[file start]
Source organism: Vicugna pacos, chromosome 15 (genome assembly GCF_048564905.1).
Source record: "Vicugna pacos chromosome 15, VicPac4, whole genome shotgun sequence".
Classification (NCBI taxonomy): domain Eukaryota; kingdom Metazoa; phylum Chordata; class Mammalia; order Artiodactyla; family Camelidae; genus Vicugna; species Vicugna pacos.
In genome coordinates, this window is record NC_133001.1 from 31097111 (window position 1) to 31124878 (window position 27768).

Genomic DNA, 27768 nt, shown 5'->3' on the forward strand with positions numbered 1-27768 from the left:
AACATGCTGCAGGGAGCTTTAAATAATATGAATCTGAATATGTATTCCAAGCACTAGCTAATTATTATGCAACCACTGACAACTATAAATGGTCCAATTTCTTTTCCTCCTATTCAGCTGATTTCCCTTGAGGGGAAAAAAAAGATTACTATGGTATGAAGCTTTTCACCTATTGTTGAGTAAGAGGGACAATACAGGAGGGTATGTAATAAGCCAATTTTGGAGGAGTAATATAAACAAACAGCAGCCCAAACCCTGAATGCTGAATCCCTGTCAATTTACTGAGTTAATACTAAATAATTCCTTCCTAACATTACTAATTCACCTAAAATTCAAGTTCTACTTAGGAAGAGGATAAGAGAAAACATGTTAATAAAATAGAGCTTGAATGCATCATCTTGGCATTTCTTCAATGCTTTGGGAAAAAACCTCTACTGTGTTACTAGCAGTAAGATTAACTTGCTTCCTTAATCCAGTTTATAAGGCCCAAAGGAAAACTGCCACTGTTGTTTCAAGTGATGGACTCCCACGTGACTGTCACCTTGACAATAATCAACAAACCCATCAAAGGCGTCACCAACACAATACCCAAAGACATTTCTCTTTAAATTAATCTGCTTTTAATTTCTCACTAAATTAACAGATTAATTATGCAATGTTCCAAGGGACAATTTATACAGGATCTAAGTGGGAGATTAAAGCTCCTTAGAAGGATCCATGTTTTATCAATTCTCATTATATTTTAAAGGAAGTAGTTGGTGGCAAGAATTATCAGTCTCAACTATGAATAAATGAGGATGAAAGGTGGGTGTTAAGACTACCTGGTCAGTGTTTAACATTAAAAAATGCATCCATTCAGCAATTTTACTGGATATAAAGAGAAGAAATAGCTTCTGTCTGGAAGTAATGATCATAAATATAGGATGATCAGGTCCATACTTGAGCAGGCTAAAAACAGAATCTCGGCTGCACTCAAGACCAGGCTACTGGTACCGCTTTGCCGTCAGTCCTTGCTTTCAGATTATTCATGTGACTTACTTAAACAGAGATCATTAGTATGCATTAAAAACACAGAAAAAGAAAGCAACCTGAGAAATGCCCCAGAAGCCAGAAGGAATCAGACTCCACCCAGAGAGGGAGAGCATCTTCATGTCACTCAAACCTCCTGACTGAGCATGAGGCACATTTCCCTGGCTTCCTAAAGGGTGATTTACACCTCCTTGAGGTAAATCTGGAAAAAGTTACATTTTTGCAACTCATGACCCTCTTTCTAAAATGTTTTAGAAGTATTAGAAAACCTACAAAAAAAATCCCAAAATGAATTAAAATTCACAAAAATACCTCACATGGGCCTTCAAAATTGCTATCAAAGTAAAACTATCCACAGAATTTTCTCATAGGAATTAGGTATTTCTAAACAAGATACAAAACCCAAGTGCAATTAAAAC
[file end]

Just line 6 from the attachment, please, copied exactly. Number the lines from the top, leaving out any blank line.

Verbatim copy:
AACATGCTGCAGGGAGCTTTAAATAATATGAATCTGAATATGTATTCCAAGCACTAGCTAATTATTATGCAACCACTGACAACTATAAATGGTCCAATTTCTTTTCCTCCTATTCAGCTGATTTCCCTTGAGGGGAAAAAAAAGATTACTATGGTATGAAGCTTTTCACCTATTGTTGAGTAAGAGGGACAATACAGGAGGGTATGTAATAAGCCAATTTTGGAGGAGTAATATAAACAAACAGCAGCCCAAACCCTGAATGCTGAATCCCTGTCAATTTACTGAGTTAATACTAAATAATTCCTTCCTAACATTACTAATTCACCTAAAATTCAAGTTCTACTTAGGAAGAGGATAAGAGAAAACATGTTAATAAAATAGAGCTTGAATGCATCATCTTGGCATTTCTTCAATGCTTTGGGAAAAAACCTCTACTGTGTTACTAGCAGTAAGATTAACTTGCTTCCTTAATCCAGTTTATAAGGCCCAAAGGAAAACTGCCACTGTTGTTTCAAGTGATGGACTCCCACGTGACTGTCACCTTGACAATAATCAACAAACCCATCAAAGGCGTCACCAACACAATACCCAAAGACATTTCTCTTTAAATTAATCTGCTTTTAATTTCTCACTAAATTAACAGATTAATTATGCAATGTTCCAAGGGACAATTTATACAGGATCTAAGTGGGAGATTAAAGCTCCTTAGAAGGATCCATGTTTTATCAATTCTCATTATATTTTAAAGGAAGTAGTTGGTGGCAAGAATTATCAGTCTCAACTATGAATAAATGAGGATGAAAGGTGGGTGTTAAGACTACCTGGTCAGTGTTTAACATTAAAAAATGCATCCATTCAGCAATTTTACTGGATATAAAGAGAAGAAATAGCTTCTGTCTGGAAGTAATGATCATAAATATAGGATGATCAGGTCCATACTTGAGCAGGCTAAAAACAGAATCTCGGCTGCACTCAAGACCAGGCTACTGGTACCGCTTTGCCGTCAGTCCTTGCTTTCAGATTATTCATGTGACTTACTTAAACAGAGATCATTAGTATGCATTAAAAACACAGAAAAAGAAAGCAACCTGAGAAATGCCCCAGAAGCCAGAAGGAATCAGACTCCACCCAGAGAGGGAGAGCATCTTCATGTCACTCAAACCTCCTGACTGAGCATGAGGCACATTTCCCTGGCTTCCTAAAGGGTGATTTACACCTCCTTGAGGTAAATCTGGAAAAAGTTACATTTTTGCAACTCATGACCCTCTTTCTAAAATGTTTTAGAAGTATTAGAAAACCTACAAAAAAAATCCCAAAATGAATTAAAATTCACAAAAATACCTCACATGGGCCTTCAAAATTGCTATCAAAGTAAAACTATCCACAGAATTTTCTCATAGGAATTAGGTATTTCTAAACAAGATACAAAACCCAAGTGCAATTAAAAC